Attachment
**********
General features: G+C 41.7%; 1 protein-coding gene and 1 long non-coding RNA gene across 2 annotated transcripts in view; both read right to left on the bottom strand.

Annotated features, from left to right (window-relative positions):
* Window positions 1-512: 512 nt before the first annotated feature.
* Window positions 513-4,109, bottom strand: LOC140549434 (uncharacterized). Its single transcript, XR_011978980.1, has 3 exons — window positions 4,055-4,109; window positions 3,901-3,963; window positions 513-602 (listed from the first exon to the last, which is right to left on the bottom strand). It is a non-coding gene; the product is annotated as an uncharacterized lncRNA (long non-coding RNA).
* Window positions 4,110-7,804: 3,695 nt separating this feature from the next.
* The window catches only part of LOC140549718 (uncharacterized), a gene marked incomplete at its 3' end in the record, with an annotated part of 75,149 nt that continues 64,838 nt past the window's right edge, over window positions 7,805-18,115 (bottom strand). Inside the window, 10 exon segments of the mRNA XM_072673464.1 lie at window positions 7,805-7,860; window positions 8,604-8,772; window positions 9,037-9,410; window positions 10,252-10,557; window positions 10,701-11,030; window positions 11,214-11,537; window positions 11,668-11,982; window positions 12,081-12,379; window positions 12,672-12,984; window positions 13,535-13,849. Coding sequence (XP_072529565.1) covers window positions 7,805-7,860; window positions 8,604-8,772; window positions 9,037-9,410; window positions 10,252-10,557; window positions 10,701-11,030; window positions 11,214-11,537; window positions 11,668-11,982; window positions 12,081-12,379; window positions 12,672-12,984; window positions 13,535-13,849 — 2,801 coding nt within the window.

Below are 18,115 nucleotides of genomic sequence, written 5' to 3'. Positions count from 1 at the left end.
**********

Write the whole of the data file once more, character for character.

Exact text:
General features: G+C 41.7%; 1 protein-coding gene and 1 long non-coding RNA gene across 2 annotated transcripts in view; both read right to left on the bottom strand.

Annotated features, from left to right (window-relative positions):
* Window positions 1-512: 512 nt before the first annotated feature.
* Window positions 513-4,109, bottom strand: LOC140549434 (uncharacterized). Its single transcript, XR_011978980.1, has 3 exons — window positions 4,055-4,109; window positions 3,901-3,963; window positions 513-602 (listed from the first exon to the last, which is right to left on the bottom strand). It is a non-coding gene; the product is annotated as an uncharacterized lncRNA (long non-coding RNA).
* Window positions 4,110-7,804: 3,695 nt separating this feature from the next.
* The window catches only part of LOC140549718 (uncharacterized), a gene marked incomplete at its 3' end in the record, with an annotated part of 75,149 nt that continues 64,838 nt past the window's right edge, over window positions 7,805-18,115 (bottom strand). Inside the window, 10 exon segments of the mRNA XM_072673464.1 lie at window positions 7,805-7,860; window positions 8,604-8,772; window positions 9,037-9,410; window positions 10,252-10,557; window positions 10,701-11,030; window positions 11,214-11,537; window positions 11,668-11,982; window positions 12,081-12,379; window positions 12,672-12,984; window positions 13,535-13,849. Coding sequence (XP_072529565.1) covers window positions 7,805-7,860; window positions 8,604-8,772; window positions 9,037-9,410; window positions 10,252-10,557; window positions 10,701-11,030; window positions 11,214-11,537; window positions 11,668-11,982; window positions 12,081-12,379; window positions 12,672-12,984; window positions 13,535-13,849 — 2,801 coding nt within the window.

Below are 18,115 nucleotides of genomic sequence, written 5' to 3'. Positions count from 1 at the left end.